Movement Training for Beginners
10.22.2020 | SOFTERSPOT | What People Are Saying About SOFTERSPOT!, NEWS

Movement training is one of the biggest fitness trends in 2020. 

There are a thousand ways of going about fitness training. So instead of us telling you how you should train for movement functionality, we'll give you the tools to help you figure out how to tweak your current program!

So, whenever you evaluate your training programs, you can ask yourself the following questions…

1. IS YOUR TRAINING PRACTICAL?

Practical training is about bridging the gap between the gym and real world movement patterns – from both evolutionary and modern contexts.

For example:

  • Getting up and down from the ground in multiple ways without using your hands for support
  • Sitting or kneeling on the ground for long amounts of time, without your back or feet cramping up after a few minutes
  • Balancing with load on a narrow surface
  • Climbing up and over anything (e.g. a pull up is only half of the movement!)

The point is that a large portion of your training should serve a clear, practical purpose.

2. IS YOUR TRAINING EFFICIENT?

We don’t just DO movement, we refine it to the highest level – because we want you to fall in love with movement itself, not just grinding away in the gym. Through the mindful application of technique we rapidly increase not only the strength and conditioning of a given movement pattern, but the underlying foundation of overall movement competence. Which means, chiefly, less injuries and higher performance of any given task with less effort.

For example:

  • Relaxed, diaphragmatic breathing during increasingly complex movement skills (not just while meditating)
  • The optimal balance of relaxation and tension while lifting and carrying (more isn’t better with sub-maximal loads)
  • Subtle refinements in body position during crawling to ensure optimal scapular rhythm and torso stability, which means easier crawling AND a better feeling back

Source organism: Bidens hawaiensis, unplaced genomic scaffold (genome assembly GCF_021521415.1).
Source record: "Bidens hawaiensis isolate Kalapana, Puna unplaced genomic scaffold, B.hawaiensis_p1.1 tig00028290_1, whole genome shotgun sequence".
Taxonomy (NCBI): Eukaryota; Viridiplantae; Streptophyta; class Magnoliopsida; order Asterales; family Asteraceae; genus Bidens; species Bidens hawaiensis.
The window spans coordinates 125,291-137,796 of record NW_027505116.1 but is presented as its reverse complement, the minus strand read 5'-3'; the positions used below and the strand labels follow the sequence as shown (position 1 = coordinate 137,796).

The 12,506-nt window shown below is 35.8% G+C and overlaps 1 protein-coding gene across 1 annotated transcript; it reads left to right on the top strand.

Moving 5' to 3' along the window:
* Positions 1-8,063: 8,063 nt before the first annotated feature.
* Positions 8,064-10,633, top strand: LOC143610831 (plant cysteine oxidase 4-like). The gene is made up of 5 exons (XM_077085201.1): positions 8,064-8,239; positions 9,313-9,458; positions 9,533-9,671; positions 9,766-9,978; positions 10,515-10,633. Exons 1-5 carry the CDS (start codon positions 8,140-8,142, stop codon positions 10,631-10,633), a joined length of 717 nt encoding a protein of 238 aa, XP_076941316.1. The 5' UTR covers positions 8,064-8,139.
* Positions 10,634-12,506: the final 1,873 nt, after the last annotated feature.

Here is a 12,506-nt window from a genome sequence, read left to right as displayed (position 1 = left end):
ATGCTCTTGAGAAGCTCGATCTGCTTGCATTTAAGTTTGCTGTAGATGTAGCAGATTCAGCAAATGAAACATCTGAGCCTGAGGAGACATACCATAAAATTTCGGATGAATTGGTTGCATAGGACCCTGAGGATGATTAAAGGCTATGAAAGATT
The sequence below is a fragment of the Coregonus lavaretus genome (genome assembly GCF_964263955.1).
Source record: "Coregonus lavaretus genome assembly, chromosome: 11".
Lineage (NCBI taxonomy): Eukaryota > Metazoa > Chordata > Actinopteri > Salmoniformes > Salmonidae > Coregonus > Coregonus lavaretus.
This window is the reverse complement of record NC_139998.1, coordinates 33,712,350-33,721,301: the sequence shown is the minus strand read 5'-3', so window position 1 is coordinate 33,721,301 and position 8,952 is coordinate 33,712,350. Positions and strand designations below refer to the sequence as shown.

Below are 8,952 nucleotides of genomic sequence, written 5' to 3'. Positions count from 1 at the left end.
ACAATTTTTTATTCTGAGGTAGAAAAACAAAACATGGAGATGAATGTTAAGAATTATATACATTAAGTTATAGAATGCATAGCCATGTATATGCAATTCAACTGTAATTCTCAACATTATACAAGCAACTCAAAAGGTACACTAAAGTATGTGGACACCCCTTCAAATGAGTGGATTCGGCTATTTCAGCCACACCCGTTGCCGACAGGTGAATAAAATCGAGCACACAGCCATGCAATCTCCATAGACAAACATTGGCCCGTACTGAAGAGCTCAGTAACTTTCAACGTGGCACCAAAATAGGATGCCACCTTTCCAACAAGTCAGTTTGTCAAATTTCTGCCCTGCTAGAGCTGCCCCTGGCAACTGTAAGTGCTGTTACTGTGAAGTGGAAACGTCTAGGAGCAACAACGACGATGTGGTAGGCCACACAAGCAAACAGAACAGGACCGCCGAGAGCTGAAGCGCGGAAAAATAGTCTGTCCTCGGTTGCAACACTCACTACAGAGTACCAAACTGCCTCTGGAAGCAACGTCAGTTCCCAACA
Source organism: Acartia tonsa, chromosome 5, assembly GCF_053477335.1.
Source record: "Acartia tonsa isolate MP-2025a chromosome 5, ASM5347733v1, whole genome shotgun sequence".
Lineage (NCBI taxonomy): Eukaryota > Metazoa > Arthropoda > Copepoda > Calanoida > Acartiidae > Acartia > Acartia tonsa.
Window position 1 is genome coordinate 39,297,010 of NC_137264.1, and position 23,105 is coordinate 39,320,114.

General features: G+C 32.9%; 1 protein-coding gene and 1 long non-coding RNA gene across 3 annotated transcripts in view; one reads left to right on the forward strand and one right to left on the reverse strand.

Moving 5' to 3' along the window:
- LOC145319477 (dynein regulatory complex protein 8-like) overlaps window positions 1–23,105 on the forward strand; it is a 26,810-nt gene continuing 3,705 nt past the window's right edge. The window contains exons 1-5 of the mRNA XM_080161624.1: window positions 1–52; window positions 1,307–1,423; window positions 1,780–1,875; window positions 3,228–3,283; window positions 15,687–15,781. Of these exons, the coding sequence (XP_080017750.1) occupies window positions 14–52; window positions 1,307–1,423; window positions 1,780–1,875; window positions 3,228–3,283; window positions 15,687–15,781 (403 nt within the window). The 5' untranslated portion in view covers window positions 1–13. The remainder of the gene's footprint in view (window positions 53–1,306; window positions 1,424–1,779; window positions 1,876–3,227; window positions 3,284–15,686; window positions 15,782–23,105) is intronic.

The days of mindlessly “repping out” to just “feel the burn” with no thought given to one’s form are coming to an end. People are waking up to the truth that efficiency is a necessity for longevity. So, whenever training, strive to make the hard things look easy because you’re moving with efficiency.

3. IS YOUR TRAINING ADAPTIVE?

It’s one thing to be able to do something successfully, such as carry a heavy object a half mile. That’s what we call “effective.”  Effective is a good starting point. It’s another to do the same task with efficiency, meaning at the highest level of performance, with the lowest energy expenditure, and with safety. But the highest level of a given movement isn’t about load or even efficiency; its about performing a given task with efficiency in complex environments. That’s what we call “adaptability” and its the apex of human movement.  And, like anything else, it has to be trained to be earned.

For example:

  • Being able to carry a child across a slippery boulder field
  • Being able to walk on ice and not fall
  • Being able to run (and walk) barefoot across mountainous terrain
  • Balancing on a muddy log during a river crossing, while carrying an injured friend
  • And my favorite: Not hurting yourself when picking up an awkward object at a weird angle (i.e. a common injury among super strong lifters)

You see, if you only ever train in a perfectly controlled environment (e.g. most gyms), where everything is flat and smooth and dry and well-lit and air conditioned among other modern day conveniences, then you’ll be missing out on one of the most valuable aspects of training – adaptability. Of course, you’ll want to be wise in your application of this principle, for your safety and others, always making sure to train within your limits, minimize danger, and progressing gradually to greater challenges. Speaking of which…

4. IS YOUR TRAINING HOLISTIC?

The human body requires stimulative stress through the full spectrum of natural movement patterns to stay healthy over the long haul. True holistic training factors in the importance of progression, dose, movement variety, and environmental variety, as well as the gradual process of mastery.

For example:

  • Competence in crawling should precede advanced or even intermediate climbing drills such as pull ups.
  • Deconditioned trainees shouldn’t be confined to only lifting and PT-inspired remedial drills. They should be working on the fundamentals of all 8 movement domains in a progressive, safe way.
  • Random acts of fun variety, such as swinging a heavy object like a mace, should come after fundamental and general movement competence.